Newfoundland and Labrador's real GDP fell 4.4% in 2012 following a 2.9% increase in 2011. Exports declined 13.7% mainly as a result of lower exports of energy products. Business gross fixed capital formation advanced 34.3%, driven by outlays on non-residential building construction. Household final consumption expenditure increased 2.7%. Final domestic demand rose 9.2%, the fastest pace in the country. Imports of goods and services were up 6.2%. Compensation of employees advanced 8.9%, similar to the pace registered in 2011. Net operating surplus of corporations fell 11.4%.

Prince Edward Island's economy expanded 1.5% in 2012 after a 1.0% increase in 2011. Growth was driven by a 3.7% increase in exports, notably to other provinces. Final domestic demand declined 0.6% after two consecutive years of growth. Government gross fixed capital formation fell 15.0%, as several engineering projects were completed. Growth in business investment slowed to 1.9%, following double-digit gains in 2011. Household final consumption expenditure increased 1.0%. Imports rose 2.7%, led by higher imports from other countries. Compensation of employees was up 3.6% in 2012 following a 4.3% increase in 2011. Net operating surplus of corporations was down 14.5%.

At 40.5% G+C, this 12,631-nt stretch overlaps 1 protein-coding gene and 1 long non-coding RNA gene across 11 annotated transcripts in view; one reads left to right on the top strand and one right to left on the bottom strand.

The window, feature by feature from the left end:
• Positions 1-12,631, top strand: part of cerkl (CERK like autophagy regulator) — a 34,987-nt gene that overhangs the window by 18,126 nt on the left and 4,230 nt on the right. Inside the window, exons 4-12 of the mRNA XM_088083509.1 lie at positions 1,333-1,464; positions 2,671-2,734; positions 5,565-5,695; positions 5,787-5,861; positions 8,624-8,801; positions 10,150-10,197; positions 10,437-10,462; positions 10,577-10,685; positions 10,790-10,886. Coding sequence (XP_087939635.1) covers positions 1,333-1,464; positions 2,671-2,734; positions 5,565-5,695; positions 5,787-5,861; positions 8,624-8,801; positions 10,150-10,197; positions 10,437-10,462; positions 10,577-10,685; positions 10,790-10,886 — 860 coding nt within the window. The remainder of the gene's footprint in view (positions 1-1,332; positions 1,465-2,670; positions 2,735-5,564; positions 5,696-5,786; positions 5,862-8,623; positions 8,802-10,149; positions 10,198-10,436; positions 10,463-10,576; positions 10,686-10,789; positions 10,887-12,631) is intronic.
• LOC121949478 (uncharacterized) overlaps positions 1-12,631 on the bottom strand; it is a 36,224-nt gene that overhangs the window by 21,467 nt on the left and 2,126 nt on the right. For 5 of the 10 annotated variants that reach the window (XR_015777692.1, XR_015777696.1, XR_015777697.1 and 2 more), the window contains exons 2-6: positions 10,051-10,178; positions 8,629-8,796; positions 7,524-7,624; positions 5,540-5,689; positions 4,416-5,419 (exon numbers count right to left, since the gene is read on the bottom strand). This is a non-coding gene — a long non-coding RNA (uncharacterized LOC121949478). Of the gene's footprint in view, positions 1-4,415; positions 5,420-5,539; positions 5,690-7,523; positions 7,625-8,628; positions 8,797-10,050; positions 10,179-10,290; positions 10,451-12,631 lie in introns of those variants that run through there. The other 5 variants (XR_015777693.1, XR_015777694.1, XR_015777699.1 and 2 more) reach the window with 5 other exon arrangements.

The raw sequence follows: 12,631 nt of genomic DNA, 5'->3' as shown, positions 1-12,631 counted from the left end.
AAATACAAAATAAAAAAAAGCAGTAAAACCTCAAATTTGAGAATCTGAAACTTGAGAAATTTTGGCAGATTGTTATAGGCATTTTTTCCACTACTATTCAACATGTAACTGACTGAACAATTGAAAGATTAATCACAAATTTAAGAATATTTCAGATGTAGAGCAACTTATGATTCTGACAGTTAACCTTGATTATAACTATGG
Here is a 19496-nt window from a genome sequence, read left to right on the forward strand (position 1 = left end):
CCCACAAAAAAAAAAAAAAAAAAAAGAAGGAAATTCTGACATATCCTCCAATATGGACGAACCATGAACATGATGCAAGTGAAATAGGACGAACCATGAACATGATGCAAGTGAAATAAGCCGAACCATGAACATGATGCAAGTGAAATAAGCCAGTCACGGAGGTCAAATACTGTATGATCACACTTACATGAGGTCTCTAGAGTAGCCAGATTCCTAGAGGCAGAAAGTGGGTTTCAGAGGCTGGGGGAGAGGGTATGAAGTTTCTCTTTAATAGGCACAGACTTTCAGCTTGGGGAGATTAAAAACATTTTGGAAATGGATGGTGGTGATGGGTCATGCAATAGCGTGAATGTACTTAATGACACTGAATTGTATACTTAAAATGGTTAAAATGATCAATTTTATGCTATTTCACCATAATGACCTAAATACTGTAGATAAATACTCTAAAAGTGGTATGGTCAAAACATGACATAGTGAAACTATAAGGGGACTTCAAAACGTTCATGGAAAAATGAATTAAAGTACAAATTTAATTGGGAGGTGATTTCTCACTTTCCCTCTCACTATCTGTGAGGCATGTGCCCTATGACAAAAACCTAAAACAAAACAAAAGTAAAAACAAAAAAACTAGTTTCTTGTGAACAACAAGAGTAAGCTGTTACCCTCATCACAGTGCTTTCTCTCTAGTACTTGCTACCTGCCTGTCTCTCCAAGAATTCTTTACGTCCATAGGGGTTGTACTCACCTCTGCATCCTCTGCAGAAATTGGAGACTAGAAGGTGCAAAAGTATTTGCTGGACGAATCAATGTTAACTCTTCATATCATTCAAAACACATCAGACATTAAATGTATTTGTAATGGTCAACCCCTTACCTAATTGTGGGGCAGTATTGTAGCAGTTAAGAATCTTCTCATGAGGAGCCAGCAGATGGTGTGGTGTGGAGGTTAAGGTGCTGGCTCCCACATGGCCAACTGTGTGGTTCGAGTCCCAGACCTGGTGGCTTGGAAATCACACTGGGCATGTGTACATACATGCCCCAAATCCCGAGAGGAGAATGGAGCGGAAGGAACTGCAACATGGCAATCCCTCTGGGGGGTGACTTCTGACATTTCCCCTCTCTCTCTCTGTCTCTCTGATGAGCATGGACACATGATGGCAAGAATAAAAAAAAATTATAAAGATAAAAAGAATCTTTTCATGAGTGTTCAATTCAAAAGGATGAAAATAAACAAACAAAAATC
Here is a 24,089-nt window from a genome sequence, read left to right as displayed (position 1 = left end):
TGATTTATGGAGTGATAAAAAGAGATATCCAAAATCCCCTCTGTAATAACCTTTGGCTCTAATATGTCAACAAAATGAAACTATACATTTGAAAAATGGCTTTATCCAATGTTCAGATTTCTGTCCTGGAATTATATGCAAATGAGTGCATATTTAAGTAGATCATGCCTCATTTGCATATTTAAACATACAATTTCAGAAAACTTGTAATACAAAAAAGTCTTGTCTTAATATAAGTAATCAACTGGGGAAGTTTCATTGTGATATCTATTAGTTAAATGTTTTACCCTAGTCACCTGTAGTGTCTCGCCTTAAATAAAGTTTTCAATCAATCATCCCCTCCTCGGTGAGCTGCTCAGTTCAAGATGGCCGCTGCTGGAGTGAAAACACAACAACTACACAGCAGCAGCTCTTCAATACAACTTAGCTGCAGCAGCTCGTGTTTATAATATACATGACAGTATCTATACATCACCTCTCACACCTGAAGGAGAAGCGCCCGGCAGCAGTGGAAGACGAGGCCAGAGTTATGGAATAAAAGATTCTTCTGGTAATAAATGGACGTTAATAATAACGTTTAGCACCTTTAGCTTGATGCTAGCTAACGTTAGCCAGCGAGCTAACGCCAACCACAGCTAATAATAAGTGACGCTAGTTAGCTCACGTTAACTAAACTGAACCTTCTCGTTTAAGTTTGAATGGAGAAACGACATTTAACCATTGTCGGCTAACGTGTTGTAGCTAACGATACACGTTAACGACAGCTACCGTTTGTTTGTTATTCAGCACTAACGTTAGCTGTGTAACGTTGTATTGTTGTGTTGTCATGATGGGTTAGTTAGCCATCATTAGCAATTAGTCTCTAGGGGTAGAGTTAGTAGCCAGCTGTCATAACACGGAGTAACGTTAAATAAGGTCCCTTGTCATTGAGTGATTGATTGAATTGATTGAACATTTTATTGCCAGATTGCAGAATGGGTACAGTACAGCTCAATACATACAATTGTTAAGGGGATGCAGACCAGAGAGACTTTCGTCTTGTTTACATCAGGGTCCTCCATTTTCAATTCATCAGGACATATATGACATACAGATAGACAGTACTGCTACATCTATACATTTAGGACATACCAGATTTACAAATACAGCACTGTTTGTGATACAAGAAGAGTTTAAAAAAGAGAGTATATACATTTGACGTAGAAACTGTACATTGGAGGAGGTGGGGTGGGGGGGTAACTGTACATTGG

In Nova Scotia, real GDP declined 0.1% in 2012 after growing 0.6% in 2011. Lower exports to other countries contributed to an overall 0.7% decline in exports of goods and services. Final domestic demand was down 0.5%, as business gross fixed capital formation declined 6.7%. Outlays on machinery and equipment fell 21.1%, following two years of strong growth. Household final consumption expenditure went up 0.7%, compared with a 1.7% increase in 2011. Imports were down 0.2%. Compensation of employees decreased 0.3%. Net operating surplus of corporations decreased 10.3%.